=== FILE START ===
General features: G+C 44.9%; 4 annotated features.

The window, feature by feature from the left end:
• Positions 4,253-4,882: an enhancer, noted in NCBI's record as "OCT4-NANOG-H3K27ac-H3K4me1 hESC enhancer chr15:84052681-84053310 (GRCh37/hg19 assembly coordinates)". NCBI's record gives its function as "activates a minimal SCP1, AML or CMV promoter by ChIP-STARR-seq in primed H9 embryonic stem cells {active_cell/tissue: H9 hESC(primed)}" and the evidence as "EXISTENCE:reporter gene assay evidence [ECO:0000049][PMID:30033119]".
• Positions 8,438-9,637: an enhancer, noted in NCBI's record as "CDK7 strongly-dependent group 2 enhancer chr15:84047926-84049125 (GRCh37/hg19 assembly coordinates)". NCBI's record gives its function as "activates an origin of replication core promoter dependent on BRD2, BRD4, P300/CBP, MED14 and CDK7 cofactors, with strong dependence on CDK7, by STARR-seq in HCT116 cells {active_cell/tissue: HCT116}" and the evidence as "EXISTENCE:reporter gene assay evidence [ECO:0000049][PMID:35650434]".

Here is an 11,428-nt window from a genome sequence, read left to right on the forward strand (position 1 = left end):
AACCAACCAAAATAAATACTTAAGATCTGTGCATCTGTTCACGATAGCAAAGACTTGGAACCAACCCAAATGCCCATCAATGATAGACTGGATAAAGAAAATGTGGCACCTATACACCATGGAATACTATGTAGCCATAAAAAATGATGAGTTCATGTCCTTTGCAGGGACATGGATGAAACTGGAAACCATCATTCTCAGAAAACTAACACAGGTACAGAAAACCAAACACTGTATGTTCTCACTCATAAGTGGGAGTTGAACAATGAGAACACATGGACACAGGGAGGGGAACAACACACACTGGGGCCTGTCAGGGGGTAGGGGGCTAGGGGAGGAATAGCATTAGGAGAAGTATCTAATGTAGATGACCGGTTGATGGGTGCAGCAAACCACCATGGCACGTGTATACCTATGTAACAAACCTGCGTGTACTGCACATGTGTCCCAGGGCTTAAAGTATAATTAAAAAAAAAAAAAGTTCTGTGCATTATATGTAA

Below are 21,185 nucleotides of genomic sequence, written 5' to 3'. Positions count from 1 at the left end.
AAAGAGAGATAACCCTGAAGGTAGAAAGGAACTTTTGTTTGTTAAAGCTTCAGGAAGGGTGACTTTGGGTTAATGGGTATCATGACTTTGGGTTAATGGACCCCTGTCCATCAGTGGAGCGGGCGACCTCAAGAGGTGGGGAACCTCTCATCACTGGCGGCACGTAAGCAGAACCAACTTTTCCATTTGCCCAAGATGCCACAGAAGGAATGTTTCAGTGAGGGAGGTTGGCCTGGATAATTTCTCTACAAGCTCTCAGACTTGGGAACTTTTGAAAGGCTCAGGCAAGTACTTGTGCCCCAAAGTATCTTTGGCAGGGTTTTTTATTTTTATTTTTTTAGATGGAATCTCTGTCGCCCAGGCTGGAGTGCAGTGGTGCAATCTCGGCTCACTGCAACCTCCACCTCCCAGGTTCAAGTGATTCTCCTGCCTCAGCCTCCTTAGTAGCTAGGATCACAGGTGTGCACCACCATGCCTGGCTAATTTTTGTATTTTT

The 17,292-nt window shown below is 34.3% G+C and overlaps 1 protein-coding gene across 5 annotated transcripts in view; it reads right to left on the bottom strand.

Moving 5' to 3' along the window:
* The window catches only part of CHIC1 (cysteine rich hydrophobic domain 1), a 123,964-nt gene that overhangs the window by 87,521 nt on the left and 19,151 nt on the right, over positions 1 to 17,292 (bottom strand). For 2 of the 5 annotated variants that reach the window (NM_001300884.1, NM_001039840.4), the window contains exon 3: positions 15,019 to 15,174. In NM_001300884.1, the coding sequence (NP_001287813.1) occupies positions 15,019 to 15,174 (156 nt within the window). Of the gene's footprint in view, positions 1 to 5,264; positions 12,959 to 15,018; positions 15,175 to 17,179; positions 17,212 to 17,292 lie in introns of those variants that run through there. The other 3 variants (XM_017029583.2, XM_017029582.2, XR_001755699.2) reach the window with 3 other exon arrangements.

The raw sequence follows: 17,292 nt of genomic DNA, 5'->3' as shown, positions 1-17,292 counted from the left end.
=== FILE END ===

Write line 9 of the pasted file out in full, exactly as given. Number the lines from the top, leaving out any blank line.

The 17,292-nt window shown below is 34.3% G+C and overlaps 1 protein-coding gene across 5 annotated transcripts in view; it reads right to left on the bottom strand.